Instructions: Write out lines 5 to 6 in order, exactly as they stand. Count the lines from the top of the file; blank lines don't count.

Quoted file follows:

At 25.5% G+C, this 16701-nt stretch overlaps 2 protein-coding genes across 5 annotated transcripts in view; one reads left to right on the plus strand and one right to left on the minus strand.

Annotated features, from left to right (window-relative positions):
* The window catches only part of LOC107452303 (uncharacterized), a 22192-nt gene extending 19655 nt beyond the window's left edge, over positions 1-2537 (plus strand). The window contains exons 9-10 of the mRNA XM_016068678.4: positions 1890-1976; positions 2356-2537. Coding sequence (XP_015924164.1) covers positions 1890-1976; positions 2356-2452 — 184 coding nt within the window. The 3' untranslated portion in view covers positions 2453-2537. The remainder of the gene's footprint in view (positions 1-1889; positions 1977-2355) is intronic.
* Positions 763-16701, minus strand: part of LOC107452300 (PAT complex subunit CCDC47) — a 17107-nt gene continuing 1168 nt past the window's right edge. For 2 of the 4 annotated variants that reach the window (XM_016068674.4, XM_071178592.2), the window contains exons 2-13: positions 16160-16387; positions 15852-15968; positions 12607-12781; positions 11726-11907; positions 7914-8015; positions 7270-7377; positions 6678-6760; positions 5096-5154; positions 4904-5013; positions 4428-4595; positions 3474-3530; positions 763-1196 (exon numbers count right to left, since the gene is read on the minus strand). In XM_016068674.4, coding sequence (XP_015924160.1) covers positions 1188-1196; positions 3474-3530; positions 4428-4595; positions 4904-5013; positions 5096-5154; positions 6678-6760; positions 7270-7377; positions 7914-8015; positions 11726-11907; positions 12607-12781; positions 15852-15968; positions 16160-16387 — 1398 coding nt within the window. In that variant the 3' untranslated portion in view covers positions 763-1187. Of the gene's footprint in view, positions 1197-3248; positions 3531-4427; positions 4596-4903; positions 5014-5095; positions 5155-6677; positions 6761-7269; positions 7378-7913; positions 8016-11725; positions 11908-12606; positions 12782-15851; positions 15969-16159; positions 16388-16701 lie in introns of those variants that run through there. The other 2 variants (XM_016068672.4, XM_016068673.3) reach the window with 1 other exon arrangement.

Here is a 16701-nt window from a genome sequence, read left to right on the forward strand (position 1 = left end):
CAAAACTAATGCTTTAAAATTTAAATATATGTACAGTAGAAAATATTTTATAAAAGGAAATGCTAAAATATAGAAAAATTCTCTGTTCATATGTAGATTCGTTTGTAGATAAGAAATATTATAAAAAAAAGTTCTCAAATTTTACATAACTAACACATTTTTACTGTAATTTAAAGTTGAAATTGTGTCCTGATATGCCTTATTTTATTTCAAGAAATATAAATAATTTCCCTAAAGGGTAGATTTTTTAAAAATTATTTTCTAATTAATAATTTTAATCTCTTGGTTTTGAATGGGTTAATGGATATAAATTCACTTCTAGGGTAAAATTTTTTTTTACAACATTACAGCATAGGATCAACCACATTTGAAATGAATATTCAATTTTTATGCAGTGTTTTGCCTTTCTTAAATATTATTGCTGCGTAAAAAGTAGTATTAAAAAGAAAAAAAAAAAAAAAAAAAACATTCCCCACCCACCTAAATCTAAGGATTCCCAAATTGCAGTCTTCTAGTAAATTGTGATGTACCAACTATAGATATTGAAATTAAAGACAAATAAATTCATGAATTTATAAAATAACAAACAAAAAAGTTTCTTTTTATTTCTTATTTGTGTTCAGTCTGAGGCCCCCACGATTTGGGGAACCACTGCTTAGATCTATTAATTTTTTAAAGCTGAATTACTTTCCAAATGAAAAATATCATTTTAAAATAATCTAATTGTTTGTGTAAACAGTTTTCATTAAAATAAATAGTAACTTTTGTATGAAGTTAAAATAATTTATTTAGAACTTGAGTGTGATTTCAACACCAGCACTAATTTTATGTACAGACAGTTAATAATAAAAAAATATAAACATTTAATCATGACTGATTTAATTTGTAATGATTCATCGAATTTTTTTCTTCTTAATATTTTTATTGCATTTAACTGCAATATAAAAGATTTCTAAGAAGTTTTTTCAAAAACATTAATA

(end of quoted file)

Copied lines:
Here is a 16701-nt window from a genome sequence, read left to right on the forward strand (position 1 = left end):
CAAAACTAATGCTTTAAAATTTAAATATATGTACAGTAGAAAATATTTTATAAAAGGAAATGCTAAAATATAGAAAAATTCTCTGTTCATATGTAGATTCGTTTGTAGATAAGAAATATTATAAAAAAAAGTTCTCAAATTTTACATAACTAACACATTTTTACTGTAATTTAAAGTTGAAATTGTGTCCTGATATGCCTTATTTTATTTCAAGAAATATAAATAATTTCCCTAAAGGGTAGATTTTTTAAAAATTATTTTCTAATTAATAATTTTAATCTCTTGGTTTTGAATGGGTTAATGGATATAAATTCACTTCTAGGGTAAAATTTTTTTTTACAACATTACAGCATAGGATCAACCACATTTGAAATGAATATTCAATTTTTATGCAGTGTTTTGCCTTTCTTAAATATTATTGCTGCGTAAAAAGTAGTATTAAAAAGAAAAAAAAAAAAAAAAAAAACATTCCCCACCCACCTAAATCTAAGGATTCCCAAATTGCAGTCTTCTAGTAAATTGTGATGTACCAACTATAGATATTGAAATTAAAGACAAATAAATTCATGAATTTATAAAATAACAAACAAAAAAGTTTCTTTTTATTTCTTATTTGTGTTCAGTCTGAGGCCCCCACGATTTGGGGAACCACTGCTTAGATCTATTAATTTTTTAAAGCTGAATTACTTTCCAAATGAAAAATATCATTTTAAAATAATCTAATTGTTTGTGTAAACAGTTTTCATTAAAATAAATAGTAACTTTTGTATGAAGTTAAAATAATTTATTTAGAACTTGAGTGTGATTTCAACACCAGCACTAATTTTATGTACAGACAGTTAATAATAAAAAAATATAAACATTTAATCATGACTGATTTAATTTGTAATGATTCATCGAATTTTTTTCTTCTTAATATTTTTATTGCATTTAACTGCAATATAAAAGATTTCTAAGAAGTTTTTTCAAAAACATTAATA